Sunday, January 06, 2008
A High View of Scripture Part 5: Two Canon Lists
Returning to Allert's book A High View of Scripture, in chapter five he looks at two important fourth-century canon lists by Eusebius and Athanasius.
The fact that Eusebius could divided what are now our NT books into homologoumena (accepted) and antilegomena (disputed) categories in addition to his own doubts about the status of Revelation imply that the canon was still open and fluid at this point. Indeed, Eusebius refers to the "encovenanted" books as opposed to a canon of books.
On Athanasius' Festal Letter of 367, we have the first reference to the use of the term "canon" being used to describe a closed collection of writings. Athanasius does not have the three categories of Eusebius (homologoumena, antilegomena, notha) but he still knows of a third category of books (Wisdom of Solomon, Sirach, Judith, Tobit, Didache, Shepherd of Hermas) that are useful for instruction in godliness even if they are not part of the canon. If one takes Athanasius' Festal Letter and the Third Synod of Carthage in 397, then we have two instances from the East and West respectively that recognize what is now our canonical list of 27 books for the New Testament. Although these two lists have been influential on the wider church they were not unanimous. For instance, Revelation had a problem gaining canonical status in the East and Gregory of Nazianzus excluded from his list of canonical books. Didymus the Blind, who was appointed by Athanasius to be head of the catechetical school of Alexandria, regarded 2 Peter as a forgery. Amphilochius of Iconinum was a bishop in Asia Minor (d. after 394) and he rejected not only Revelation as "spurios" but also 2 Peter, 2 and 3 John, and Jude. Allert cites Westcott who refers to no less than six different canon lists received in the Eastern churches. (I would add that the Ethiopian Orthodox Church includes Jubilees, 1 Enoch, and the Didascalia as part of its canon and in the past the Armenian Orthodox Church has held various views about 3 Corinthians).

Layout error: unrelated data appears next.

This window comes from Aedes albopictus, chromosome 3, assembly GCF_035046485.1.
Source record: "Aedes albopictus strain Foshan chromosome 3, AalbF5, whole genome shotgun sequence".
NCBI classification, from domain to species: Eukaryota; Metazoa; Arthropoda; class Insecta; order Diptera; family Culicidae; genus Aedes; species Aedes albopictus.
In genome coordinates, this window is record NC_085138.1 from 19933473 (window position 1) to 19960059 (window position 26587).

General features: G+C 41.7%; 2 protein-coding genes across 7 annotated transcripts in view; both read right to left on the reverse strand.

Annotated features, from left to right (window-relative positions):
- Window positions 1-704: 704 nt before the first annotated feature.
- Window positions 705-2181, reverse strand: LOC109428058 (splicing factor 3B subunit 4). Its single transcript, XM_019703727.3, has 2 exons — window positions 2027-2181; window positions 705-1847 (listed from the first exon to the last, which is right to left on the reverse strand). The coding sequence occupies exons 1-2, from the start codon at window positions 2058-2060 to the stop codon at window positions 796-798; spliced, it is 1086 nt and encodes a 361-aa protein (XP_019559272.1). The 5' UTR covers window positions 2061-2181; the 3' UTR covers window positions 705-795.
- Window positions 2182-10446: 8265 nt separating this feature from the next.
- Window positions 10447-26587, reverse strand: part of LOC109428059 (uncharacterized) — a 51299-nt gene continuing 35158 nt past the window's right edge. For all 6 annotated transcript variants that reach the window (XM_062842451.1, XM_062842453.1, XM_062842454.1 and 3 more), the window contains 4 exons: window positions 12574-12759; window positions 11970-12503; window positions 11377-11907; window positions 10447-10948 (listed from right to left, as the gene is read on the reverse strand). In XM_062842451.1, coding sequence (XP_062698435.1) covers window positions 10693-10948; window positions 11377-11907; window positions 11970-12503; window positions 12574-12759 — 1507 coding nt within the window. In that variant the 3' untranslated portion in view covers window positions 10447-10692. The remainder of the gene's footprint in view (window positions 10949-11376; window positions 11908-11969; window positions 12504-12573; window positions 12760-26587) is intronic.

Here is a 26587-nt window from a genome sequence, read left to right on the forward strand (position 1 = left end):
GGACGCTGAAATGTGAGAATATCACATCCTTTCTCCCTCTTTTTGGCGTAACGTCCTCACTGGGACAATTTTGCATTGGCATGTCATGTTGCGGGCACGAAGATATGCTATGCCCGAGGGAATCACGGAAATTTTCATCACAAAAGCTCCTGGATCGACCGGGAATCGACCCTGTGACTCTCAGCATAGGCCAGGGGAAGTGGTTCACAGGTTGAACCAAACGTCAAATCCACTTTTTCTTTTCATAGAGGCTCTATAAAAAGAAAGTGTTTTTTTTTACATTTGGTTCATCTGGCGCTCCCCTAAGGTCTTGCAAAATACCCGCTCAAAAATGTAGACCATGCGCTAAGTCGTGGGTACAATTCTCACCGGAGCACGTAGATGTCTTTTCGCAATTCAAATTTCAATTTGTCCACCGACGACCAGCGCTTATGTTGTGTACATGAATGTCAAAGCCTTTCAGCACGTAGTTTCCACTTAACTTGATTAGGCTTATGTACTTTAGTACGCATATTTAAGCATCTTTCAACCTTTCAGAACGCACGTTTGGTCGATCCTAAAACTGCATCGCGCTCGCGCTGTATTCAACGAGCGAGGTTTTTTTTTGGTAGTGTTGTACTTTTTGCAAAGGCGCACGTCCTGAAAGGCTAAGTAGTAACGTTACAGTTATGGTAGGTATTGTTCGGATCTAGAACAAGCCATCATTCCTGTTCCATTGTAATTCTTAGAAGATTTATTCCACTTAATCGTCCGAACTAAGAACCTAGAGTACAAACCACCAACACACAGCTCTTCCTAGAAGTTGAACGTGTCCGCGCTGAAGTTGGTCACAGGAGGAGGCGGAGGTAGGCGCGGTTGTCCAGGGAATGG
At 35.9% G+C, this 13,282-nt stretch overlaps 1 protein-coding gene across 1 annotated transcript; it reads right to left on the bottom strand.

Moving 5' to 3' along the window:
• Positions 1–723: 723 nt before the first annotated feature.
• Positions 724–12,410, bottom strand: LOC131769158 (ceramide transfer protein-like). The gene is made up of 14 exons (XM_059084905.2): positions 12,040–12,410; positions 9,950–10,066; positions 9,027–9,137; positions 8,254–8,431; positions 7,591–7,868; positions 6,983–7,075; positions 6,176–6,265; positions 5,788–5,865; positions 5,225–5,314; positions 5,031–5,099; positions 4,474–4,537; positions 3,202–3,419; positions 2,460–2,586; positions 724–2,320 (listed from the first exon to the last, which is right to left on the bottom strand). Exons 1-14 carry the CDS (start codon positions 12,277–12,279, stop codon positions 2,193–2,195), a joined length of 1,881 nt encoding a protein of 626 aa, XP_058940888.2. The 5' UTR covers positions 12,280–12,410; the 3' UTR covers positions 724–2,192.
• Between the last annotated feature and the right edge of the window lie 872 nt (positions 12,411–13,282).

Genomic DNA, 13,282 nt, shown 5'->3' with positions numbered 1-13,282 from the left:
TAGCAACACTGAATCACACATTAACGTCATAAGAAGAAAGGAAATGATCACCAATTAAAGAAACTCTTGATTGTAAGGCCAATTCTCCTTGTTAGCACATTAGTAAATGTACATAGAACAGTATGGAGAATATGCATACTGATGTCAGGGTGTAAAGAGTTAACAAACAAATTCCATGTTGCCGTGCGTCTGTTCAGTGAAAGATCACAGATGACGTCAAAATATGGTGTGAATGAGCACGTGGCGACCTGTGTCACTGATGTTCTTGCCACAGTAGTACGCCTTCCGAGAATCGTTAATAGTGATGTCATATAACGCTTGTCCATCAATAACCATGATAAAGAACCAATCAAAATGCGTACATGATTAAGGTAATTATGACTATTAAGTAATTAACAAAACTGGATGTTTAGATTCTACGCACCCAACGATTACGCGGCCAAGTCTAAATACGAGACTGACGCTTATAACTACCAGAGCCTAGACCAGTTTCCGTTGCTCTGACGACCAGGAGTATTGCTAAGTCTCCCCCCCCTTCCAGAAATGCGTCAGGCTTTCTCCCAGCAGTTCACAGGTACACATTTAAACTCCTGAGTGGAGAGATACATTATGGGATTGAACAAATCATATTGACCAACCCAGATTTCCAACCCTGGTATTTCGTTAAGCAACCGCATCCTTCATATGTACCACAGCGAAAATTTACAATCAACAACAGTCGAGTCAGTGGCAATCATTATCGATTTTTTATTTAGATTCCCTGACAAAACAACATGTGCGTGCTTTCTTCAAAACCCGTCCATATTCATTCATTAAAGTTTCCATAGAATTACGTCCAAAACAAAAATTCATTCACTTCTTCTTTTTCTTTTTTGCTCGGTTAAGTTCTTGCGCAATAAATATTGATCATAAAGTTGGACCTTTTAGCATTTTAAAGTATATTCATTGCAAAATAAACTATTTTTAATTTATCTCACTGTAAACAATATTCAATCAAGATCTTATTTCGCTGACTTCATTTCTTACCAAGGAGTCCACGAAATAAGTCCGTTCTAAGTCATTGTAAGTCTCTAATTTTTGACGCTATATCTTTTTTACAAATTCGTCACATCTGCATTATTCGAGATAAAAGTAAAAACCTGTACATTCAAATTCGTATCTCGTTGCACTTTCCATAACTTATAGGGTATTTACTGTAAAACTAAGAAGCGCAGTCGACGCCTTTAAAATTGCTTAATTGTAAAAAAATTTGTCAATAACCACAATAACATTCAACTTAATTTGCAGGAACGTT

Allert concludes: "The assertion that these documents forced their way into the canon by virtue of their unique inspiration has little historical support ... The Christian faith did not grow in response to a book but as a response to God's interaction with the community of faith. The Bible must be viewed as a product of the community becasue tradition of the community provide the context in which Scripture was produced" (p. 145).
This is all interesting stuff. I think it worth pondering how many canons there are out there and which books are in each one, e.g. 66 books in the Protestant canon, 73 in the Catholic Canon, and 81 in the Ethiopian Orthodox Church's canon. Whose canon is the real canon and how do we know? I would want to say that it comes down to the "self-authenticating witness of the Holy Spirit" but I suspect that everyone will of course say that about their own canonical collection. Probably a better criteria is just to ask which books are accepted by the universal church.